Brethren, the imperious mandate of the dread messenger, death, against whose entrance within our circle the barred doors and the Tyler’s sword afford no defense, calls upon us to mourn the loss of one of the sons of light.

The body of our beloved brother lies before us in its narrow house overtaken by that fate which must sooner or later overtake us all; which no power or station, no virtue or bravery, no wealth or honor, no tears of friends or agonies of loved ones can avert; teaching the impressive lesson, continually repeated yet soon forgotten, that each of us must ere long pass through the valley of the shadow of death. Let us pray. Brother Chaplain.

The L*rd bless us and keep us! The L*rd make his face to shine upon us and be gracious unto us! The L*rd lift up the light of his countenance upon us and give us peace! And unto him, the king, eternal, invisible, the only wise G*d, be honor and glory for ever and ever! Amen!

Brethren, the solemn notes that betoken the dissolution of this earthly tabernacle have again alarmed our outer door and another spirit has been summoned to the land where our fathers have gone before us. Again we are called upon to assemble among the habitations of the dead to behold the narrow house appointed for all the living. Here around us sleep the unnumbered dead. The gentle breeze fans their earthly covering, but they heed it not. The sunshine and the storm pass over them, but they are not disturbed. Stones and monuments symbolize the affection of surviving friends, yet no sound proceeds save that silent but thrilling admonition: “seek ye the narrow path and straight gate that lead to eternal life.”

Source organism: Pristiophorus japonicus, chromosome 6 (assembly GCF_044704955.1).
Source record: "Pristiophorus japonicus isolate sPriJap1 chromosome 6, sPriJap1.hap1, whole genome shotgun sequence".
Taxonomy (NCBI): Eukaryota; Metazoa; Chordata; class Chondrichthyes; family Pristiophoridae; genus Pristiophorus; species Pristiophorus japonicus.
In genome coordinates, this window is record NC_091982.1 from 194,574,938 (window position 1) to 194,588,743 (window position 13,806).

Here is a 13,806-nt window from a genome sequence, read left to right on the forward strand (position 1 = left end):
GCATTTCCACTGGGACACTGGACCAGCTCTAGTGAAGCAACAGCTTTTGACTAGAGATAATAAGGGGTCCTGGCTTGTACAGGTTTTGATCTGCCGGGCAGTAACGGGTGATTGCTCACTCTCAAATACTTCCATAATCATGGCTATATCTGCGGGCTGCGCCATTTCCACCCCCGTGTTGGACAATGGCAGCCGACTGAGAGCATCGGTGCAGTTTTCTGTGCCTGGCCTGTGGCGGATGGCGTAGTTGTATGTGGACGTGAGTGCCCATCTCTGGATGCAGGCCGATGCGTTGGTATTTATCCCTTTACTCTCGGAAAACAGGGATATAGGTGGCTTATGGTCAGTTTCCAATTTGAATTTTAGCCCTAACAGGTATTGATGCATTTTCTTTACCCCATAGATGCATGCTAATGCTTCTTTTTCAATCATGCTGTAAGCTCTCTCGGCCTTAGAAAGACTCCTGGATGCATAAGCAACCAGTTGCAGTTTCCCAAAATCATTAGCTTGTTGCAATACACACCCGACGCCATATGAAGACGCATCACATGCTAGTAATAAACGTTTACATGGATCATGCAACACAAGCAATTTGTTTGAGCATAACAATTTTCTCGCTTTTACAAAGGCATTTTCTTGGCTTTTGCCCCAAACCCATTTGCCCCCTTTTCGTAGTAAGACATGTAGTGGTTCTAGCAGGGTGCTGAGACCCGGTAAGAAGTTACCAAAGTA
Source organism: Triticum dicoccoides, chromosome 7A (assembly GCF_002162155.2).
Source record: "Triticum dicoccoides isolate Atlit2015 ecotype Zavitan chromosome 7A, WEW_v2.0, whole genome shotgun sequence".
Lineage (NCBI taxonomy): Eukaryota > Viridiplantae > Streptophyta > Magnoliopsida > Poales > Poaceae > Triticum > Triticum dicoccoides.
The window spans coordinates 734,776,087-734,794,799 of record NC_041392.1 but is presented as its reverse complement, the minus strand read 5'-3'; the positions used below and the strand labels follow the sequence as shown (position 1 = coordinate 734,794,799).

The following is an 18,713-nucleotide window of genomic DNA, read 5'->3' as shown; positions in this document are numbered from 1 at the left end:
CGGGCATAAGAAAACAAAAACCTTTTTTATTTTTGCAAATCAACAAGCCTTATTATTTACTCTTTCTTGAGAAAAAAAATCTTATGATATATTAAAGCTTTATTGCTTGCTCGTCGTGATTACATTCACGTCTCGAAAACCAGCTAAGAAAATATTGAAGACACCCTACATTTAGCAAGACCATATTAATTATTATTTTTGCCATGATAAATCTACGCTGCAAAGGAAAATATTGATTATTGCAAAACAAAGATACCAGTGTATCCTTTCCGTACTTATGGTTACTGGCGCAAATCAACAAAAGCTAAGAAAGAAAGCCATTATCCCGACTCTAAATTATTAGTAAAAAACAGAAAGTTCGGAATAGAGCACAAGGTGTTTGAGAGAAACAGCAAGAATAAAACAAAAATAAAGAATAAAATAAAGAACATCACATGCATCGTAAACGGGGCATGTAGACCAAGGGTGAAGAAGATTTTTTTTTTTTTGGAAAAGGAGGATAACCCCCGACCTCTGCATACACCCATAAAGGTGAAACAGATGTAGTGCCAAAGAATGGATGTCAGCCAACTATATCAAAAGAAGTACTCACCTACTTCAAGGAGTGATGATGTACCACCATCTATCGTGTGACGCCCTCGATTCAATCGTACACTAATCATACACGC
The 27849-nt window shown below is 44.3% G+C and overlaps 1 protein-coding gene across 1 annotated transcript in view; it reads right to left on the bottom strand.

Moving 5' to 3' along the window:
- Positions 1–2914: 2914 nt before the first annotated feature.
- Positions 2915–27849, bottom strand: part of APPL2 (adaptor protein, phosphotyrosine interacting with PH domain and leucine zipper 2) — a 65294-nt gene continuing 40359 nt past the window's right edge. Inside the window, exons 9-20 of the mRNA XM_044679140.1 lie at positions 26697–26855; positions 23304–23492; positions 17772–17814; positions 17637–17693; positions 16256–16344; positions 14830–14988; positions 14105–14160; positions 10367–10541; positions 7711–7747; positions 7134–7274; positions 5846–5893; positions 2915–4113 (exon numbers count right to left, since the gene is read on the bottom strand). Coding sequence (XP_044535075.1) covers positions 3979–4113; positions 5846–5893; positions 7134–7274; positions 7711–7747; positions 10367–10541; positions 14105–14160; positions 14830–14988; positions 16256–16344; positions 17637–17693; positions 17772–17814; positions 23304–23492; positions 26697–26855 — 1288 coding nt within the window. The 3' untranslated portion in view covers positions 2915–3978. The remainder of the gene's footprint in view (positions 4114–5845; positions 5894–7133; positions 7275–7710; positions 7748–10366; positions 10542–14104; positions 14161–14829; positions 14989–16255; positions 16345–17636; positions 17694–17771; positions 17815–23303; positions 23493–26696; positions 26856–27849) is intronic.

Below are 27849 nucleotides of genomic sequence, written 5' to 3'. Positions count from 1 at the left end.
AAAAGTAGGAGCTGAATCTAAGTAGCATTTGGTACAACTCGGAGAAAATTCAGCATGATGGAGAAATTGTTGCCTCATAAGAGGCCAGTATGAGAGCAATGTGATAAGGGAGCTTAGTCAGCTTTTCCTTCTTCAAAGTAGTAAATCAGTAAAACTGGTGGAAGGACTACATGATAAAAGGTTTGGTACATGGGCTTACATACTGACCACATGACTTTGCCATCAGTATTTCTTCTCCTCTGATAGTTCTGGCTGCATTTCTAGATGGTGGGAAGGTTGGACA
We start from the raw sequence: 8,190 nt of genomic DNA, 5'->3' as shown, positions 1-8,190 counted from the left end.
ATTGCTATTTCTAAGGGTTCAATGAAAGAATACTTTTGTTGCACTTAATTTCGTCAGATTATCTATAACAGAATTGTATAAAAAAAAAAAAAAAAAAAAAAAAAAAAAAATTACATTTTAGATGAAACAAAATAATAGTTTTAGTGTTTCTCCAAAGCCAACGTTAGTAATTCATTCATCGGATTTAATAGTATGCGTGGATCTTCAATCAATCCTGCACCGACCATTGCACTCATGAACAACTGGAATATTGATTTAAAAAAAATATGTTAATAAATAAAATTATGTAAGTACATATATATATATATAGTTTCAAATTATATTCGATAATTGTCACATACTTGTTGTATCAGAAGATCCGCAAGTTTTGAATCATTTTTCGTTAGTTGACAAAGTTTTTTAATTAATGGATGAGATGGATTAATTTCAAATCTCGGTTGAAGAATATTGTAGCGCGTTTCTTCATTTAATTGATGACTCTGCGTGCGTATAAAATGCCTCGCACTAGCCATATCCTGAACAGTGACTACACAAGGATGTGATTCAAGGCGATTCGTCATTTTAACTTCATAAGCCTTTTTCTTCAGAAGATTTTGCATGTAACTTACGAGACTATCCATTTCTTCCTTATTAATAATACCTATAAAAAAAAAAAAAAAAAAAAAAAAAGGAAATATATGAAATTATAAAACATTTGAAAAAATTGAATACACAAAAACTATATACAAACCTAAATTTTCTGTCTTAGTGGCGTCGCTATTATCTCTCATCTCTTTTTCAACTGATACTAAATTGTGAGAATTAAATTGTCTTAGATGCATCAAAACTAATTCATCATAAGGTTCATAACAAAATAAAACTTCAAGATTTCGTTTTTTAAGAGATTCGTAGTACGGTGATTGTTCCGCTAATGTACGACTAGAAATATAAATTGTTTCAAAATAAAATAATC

While we drop the sympathetic tear over the grave of our deceased brother, let us cast around his foibles, whatever they may have been, the broad mantel of masonic charity, nor withhold from his memory the commendations that his virtues claim at our hands. Perfection on earth has never yet been attained; the wisest as well as the best of men have gone astray, suffer then, the apologies of human nature to plead for him who can no longer plead for himself.